1948, not 1967

Hussein Agha and Robert Malley argue that any solution to the Israeli-Palestinian issue misses the point if it only tries to deal with the Israeli occupation of the West Bank:

The exchange, for the first time in a long while, brings the conflict back to its historical roots, distills its political essence and touches its raw emotional core. It can be settled, both sides implicitly concur, only by looking past the occupation to questions born in 1948 — Arab rejection of the newborn Jewish state and the dispossession and dislocation of Palestinian refugees.

Both positions enjoy broad support within their respective communities. Few Israelis quarrel with the insistence that Israel be recognized as a Jewish state. It encapsulates their profound aspiration, rooted in the history of the Jewish people, for a fully accepted presence in the land of their forebears — for an end to Arab questioning of Israel’s legitimacy, the specter of the Palestinian refugees’ return and any irredentist sentiment among Israel’s Arab citizens.

Even fewer Palestinians take issue with the categorical rebuff of that demand, as the recent Fatah congress in Bethlehem confirmed. In their eyes, to accept Israel as a Jewish state would legitimize the Zionist enterprise that brought about their tragedy. It would render the Palestinian national struggle at best meaningless, at worst criminal. Their firmness on the principle of their right of return flows from the belief that the 1948 war led to unjust displacement and that, whether or not refugees choose or are allowed to return to their homes, they can never be deprived of that natural right. The modern Palestinian national movement, embodied in the Palestine Liberation Organization, has been, above all, a refugee movement — led by refugees and focused on their plight.

Their piece follows some of the logic of one of their previous pieces that argued that the two-state solution had been endorsed by so many people that it had become mundane.   In this latest piece, they argue that now that Israeli PM Netanyahu and Hamas political chief Khaled Meshal, “two-state solution” is a meaningless phrase: “This nearly unanimous consensus is the surest sign to date that the two-state solution has become void of meaning, a catchphrase divorced from the contentious issues it is supposed to resolve. Everyone can say yes because saying yes no longer says much, and saying no has become too costly.”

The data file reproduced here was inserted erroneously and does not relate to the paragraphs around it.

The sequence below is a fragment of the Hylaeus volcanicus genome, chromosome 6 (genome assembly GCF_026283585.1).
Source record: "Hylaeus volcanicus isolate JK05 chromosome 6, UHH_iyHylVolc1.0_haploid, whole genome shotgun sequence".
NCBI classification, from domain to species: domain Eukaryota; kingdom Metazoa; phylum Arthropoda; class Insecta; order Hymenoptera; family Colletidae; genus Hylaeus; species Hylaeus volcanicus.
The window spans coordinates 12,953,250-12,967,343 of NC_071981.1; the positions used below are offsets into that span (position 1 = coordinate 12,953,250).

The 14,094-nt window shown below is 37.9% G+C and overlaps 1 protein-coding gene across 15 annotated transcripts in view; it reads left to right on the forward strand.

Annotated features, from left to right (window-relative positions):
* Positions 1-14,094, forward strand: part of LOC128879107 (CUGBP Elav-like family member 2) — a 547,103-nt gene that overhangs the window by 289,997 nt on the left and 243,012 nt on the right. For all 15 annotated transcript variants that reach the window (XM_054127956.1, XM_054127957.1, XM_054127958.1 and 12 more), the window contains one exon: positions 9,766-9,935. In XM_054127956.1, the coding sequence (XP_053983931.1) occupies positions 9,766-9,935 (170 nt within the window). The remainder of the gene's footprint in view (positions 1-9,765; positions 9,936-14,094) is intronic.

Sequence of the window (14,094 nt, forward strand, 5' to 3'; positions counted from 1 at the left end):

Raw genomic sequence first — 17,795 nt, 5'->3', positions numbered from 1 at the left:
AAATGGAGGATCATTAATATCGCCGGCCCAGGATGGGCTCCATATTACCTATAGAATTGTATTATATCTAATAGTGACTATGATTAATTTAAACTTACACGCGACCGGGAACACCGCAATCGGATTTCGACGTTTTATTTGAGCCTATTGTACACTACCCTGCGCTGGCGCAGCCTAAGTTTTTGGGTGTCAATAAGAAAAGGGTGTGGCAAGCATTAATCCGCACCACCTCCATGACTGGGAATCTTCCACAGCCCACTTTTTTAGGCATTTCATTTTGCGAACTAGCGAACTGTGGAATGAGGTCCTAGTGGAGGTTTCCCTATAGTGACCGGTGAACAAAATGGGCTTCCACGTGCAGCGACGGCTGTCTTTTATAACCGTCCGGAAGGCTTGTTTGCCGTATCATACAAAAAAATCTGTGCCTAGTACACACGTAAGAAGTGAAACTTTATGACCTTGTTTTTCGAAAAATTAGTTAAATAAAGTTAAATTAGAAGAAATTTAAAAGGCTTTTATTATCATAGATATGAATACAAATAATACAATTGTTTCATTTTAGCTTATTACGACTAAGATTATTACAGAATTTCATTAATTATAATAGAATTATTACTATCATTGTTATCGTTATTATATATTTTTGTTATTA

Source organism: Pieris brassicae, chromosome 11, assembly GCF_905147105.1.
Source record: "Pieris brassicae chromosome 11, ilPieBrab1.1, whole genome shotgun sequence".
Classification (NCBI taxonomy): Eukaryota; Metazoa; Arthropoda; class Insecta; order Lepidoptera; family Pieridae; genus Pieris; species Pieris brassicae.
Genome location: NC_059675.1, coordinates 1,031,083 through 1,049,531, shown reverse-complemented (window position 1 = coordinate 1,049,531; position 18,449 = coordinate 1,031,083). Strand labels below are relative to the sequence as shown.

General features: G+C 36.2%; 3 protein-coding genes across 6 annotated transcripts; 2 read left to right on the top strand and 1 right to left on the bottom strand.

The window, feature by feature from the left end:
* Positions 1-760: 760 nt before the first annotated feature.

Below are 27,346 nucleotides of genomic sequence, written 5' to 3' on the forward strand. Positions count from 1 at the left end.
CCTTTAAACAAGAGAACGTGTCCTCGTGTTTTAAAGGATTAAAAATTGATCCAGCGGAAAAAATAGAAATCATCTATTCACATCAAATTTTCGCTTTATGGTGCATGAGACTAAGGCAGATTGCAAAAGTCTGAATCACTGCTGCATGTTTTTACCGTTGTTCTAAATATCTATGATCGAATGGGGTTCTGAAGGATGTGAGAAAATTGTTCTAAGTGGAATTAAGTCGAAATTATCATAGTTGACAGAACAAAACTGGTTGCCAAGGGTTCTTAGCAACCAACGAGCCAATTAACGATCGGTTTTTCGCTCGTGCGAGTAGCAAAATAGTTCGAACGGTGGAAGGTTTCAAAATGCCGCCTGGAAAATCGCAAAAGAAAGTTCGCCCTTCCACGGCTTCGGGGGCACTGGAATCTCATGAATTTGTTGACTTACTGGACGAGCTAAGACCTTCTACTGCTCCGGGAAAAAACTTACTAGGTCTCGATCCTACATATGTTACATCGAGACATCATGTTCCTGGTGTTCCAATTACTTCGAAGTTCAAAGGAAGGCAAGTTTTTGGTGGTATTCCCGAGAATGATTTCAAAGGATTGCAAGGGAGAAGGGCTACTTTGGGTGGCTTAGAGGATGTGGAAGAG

Jeff Goldberg, whose post led me to Hussein and Agha’s piece, takes note of their concluding statement that the key to the conflict is not the definition of a Palestinian state, but the Israeli state:

This reads to me like an unfortunate bit of pussy-footing. Events are moving me into the camp of people who believe there isn’t an actual solution to the Arab-Israeli conflict, and it seems as if events are moving Agha and Malley in this direction as well. But if they’re arguing that the conflict will only end when Israel ceases to define itself as a Jewish state, they should say it outright. It’s not an appealing notion — that there is room in the Middle East for twenty-three Muslim-majority states, but not room enough for one Jewish state , but they should state it if they believe it.


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